Is this task meaningful?
This kind of task made a lot of sense back when you might have had only 1k of memory and operating systems were primitive.
Nowadays, it's not uncommon to have 64GB of physical memory (or more), and operating systems that give us virtual memory, and we have tools like hadoop for when we have too much data for "one machine" to handle. So, this seems... not so relevant. Nor does it seem like a well defined task.
For example, the existence virtual memory alone suggests that we should be able to use a language's built-in sort to satisfy at least one interpretation of this task.
It's also something of a problem that there's no sample dataset for this task, and that there's no way of showing sample output for this task. The ambiguities of the task, and the physical limitations of this site, make such things daunting. How do we verify the accuracy of an implementation?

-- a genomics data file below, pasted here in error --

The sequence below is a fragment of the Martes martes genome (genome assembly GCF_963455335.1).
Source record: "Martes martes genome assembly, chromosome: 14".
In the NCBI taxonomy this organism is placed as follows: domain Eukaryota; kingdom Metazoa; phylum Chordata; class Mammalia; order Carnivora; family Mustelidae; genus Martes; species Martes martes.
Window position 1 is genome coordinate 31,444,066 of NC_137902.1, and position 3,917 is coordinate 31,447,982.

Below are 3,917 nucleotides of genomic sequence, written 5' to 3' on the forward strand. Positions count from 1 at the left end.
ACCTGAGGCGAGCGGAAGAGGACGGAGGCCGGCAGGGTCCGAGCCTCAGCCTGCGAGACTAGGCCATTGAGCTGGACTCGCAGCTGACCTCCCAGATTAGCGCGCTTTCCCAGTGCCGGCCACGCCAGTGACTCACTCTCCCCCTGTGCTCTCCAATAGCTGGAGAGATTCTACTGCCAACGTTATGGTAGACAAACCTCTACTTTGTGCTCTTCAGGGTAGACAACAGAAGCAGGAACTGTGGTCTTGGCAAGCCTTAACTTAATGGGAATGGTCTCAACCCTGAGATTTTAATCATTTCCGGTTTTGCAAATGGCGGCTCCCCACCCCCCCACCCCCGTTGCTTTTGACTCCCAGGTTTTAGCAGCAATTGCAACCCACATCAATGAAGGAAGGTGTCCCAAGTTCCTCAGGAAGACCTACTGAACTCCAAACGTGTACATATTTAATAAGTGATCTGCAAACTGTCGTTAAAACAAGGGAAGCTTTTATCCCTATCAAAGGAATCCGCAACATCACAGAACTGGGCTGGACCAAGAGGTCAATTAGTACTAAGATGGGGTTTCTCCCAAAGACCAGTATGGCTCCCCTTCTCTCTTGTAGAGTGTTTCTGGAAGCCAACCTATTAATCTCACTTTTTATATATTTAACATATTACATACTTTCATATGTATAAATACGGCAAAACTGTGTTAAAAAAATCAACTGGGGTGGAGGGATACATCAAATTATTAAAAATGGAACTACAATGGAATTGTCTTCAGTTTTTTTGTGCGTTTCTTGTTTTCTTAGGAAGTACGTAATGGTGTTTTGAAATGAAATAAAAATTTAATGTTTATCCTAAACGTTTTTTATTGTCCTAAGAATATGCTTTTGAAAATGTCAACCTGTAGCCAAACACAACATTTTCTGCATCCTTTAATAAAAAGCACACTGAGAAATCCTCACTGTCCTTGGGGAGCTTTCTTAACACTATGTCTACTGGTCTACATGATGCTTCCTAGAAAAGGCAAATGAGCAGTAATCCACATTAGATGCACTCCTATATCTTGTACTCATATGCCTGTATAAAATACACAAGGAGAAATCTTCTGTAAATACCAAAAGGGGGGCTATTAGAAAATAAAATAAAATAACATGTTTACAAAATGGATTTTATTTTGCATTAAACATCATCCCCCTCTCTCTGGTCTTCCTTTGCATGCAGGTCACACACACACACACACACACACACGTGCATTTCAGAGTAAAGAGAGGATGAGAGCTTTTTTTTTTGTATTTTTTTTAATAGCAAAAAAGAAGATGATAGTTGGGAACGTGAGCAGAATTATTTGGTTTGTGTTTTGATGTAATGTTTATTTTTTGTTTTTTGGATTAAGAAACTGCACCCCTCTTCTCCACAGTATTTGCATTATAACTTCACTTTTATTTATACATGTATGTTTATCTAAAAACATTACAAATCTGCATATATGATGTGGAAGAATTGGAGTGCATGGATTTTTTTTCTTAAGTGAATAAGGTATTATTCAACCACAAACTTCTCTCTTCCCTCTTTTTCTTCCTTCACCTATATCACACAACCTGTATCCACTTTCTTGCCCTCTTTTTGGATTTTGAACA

But a worse problem, for this site, is that it's not likely that approaches to this task will be very comparable across languages. And that's because this task seems to be more about the operating system and hardware than it is about the language. --Rdm (talk) 04:24, 10 October 2016 (UTC)
- I did once sort a list of a billion 64-bit integers by sorting the chunks and then merge-sort/combining the chunks. I would agree it's a pretty rare situation and it is probably a poor fit for this site's format. --TimSC (talk) 05:06, 18 December 2016 (UTC)
- There are many times where it may not be a good idea to let the sort process use all available real storage, especially when there may be many other critical programs running; and letting the sort thrash real storage (in a paging sense) would be detrimental to the system (and all other running programs) as a whole. -- Gerard Schildberger (talk) 06:02, 15 June 2019 (UTC)
- Also, there was a time (long, long ago, far and away) when the DOS SORT program (SORT.EXE) couldn't handle more than 64K of data. Not records, but data. -- Gerard Schildberger (talk) 11:06, 24 July 2021 (UTC)